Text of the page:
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The arms race is over, and it's time to reinvent pharma sales. Here's what forward-looking companies are experimenting with-and how it's working
It used to be so easy. If you grew the sales force, sales went up. It wasn't an elegant business strategy, it wasn't complicated, in fact to a lot of folks it sounded dumb—but it worked. And so the US pharma sales force burgeoned, growing from about 35,000 in 1995 to some 100,000 in 2005—about one rep for every eight physicians. They took up space in waiting rooms, chatted up receptionists, delivered samples, and got precious little face time with doctors...and the sales rolled in.
Performance on Overall Sales Experience
Then the world changed. Doctors, feeling hounded, began cutting off reps' access. Congress fumed about the nation's drug bill. Managed care got ugly. And pharma, with too many mouths to feed and not enough new products to detail, started laying off employees by the thousands. It became obvious that the next generation of drugs, when it finally arrives, isn't going to be dominated by the kind of mass-market products that made the primary care sales force such a useful tool.
Pharma needs a new selling model. The past 12 to 18 months have seen major shifts on the part of virtually every large drug company, with a good bit of experimentation over new ways of promoting pharmaceutical drugs. It's too soon to know which is the right model. But consensus is starting to emerge on some of the themes that will be part of tomorrow's approach. From reorganization to use of alternative sales channels to outsourcing, these new ideas help redefine the relationships between pharma, physicians, patients, and payers.
Most effective pharma sales forces
Product portfolios are changing, patents for a bevy of blockbuster drugs are expiring, and many companies are trending toward small, specialty drugs rather than the mass-market blockbusters of the past. Sales force reorganizations are inevitable. The job loss for so many companies is difficult to stomach. But these reorganizations are also disruptive to customer relationships; the simple act of "re-drawing" territory boundaries can often lead to the loss of quality sales personnel—the top-performing reps who drive much of the value and whom companies can't afford to lose.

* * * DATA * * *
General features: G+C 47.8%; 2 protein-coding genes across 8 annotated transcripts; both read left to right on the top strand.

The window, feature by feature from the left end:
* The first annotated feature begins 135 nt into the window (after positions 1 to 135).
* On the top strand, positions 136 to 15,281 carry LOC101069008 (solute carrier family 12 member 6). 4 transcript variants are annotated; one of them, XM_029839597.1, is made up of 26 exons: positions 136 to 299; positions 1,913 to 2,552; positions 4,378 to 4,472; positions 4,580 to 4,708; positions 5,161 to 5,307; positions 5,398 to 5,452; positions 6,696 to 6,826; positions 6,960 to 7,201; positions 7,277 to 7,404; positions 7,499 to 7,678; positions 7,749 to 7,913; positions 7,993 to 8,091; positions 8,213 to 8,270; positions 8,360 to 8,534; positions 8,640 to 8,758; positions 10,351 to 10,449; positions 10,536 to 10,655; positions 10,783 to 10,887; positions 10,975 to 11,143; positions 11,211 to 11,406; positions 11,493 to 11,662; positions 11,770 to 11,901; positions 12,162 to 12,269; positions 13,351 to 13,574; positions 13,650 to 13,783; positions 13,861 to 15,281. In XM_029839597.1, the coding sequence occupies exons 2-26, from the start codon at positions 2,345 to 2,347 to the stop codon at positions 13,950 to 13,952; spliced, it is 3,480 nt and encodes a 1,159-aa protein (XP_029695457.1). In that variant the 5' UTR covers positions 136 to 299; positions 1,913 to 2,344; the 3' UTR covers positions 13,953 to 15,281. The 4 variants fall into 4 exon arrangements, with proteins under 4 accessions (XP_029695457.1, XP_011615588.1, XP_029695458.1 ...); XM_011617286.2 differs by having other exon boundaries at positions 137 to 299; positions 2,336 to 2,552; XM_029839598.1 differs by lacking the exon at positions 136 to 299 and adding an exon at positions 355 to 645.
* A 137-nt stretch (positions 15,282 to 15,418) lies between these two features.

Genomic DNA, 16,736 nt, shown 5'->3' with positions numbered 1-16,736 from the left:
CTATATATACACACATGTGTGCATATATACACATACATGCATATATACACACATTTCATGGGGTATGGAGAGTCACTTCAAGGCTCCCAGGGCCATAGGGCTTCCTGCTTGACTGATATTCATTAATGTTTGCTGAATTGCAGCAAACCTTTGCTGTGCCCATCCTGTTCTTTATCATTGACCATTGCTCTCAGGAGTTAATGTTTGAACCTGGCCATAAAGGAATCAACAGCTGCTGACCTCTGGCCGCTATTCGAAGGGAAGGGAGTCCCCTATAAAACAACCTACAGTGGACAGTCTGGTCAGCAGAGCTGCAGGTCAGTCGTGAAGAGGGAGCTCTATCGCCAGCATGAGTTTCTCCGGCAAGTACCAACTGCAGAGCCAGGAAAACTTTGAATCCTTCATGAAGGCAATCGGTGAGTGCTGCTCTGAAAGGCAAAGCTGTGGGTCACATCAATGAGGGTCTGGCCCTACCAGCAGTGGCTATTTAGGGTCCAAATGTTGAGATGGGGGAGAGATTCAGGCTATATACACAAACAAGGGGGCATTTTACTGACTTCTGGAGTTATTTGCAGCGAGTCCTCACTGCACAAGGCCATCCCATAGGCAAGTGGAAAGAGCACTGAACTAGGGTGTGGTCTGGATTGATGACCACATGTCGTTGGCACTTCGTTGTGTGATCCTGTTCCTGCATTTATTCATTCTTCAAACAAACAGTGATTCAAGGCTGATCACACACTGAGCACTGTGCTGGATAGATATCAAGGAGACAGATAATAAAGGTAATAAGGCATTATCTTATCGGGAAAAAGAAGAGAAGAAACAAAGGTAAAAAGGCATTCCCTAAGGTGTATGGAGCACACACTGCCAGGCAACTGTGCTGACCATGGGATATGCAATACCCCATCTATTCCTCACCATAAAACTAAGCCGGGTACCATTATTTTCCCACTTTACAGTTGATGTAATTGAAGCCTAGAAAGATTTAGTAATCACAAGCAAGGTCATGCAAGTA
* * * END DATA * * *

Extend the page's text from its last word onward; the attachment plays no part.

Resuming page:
Traditionally, sales execs just dealt with that issue as a necessary side effect whenever they found a way to optimize the field force. But Solvay Pharmaceuticals, when faced with its changing product portfolio, took a different tact. The company implemented a new sales force structure it refers to as the Customer-Centric Alignment model. It's based on maintaining a fixed number of geographical territories, and provides for flexibility instead by optimizing promotion and allocating resources within each territory. Mark Hastings, director of sales operations for Solvay, says that by keeping a constant number of sales teams and territories, they can ensure that, above all else, customer service remain constant. At the same time, he adds, the model still provides for flexibility because the company can adjust how each brand is resourced in each territory. You can see how this works by looking at Solvay's cardiometabolic business, which it supports with 645 reps. All cardiometabolic specialty reps carry three products, but promotional optimization yields individualized call plans that result in a differential weighting of each product for every rep.
Important criteria for assessing the value of a meeting with a pharma sales rep
Of course, no model is perfect. And Hastings says one of the biggest challenges of the Customer-Centric Alignment model relates to the district manager's role. District managers are typically expected to be product specialists. But as the number of drugs promoted expands within the territories they manage, it will be difficult to maintain that high standard of drug knowledge. However, adds Hastings, district managers will still be critical for coaching, and maintaining the in-call effectiveness of the rep.
AstraZeneca is another company changing the way it details doctors. Faced with significant patent expirations, the company has responded with large layoffs—and expects the number of reps to continue to decrease as generics eat into the sales of mature brands. But AstraZeneca redefined the way it organized its field force—and began framing its future—when it launched a new selling model in 2007.
AZ's sales model focuses on the total office call with the goal of developing deeper relationships with the entire physician's practice, improving access, and delivering greater selling impact, says Mark Mallon, vice president of marketing and sales operations. To do that, AZ gives its pharmaceutical sales specialists (PSSs) fewer accounts to call on. This allows for the time and focus it takes to build stronger relationships with the office's prescribers and non-prescribers—to whom reps provide education about patient assistance programs, reimbursement, and patient education, including the messages about the importance patient adherence to prescribed therapies.
"We will continue to rely on our model because it flexes enough to evolve and optimize our current portfolio," says Mallon. "It also prepares for our future products in response to our customers' needs and the needs of their patients." Already, this change may be showing results: According to a recent Verispan Company Image Report, AstraZeneca now ranks fourth—up from seventh place in 2002.
It's the type of model that's familiar to some of the smaller pharma companies, with a stronger heritage in detailing specialty drugs. For example, Shire Pharmaceuticals has long focused on disease areas where it can maintain small sales forces focused on serving specialists. It's gastrointestinal (GI) division, which houses the Lialda and Pentasa brands, employs specialty reps to call almost exclusively on gastroenterologists—and these reps know they provide value by going far beyond just a product pitch. "We expect our representatives to go in there and identify the needs of the GI doctor, understand the local marketplace, the drivers, the payers in that marketplace," says Todd Lambert, vice president and national sales director, GI. "They should understand the referral network they have within the healthcare systems in which they operate—and fundamentally understand the business drivers."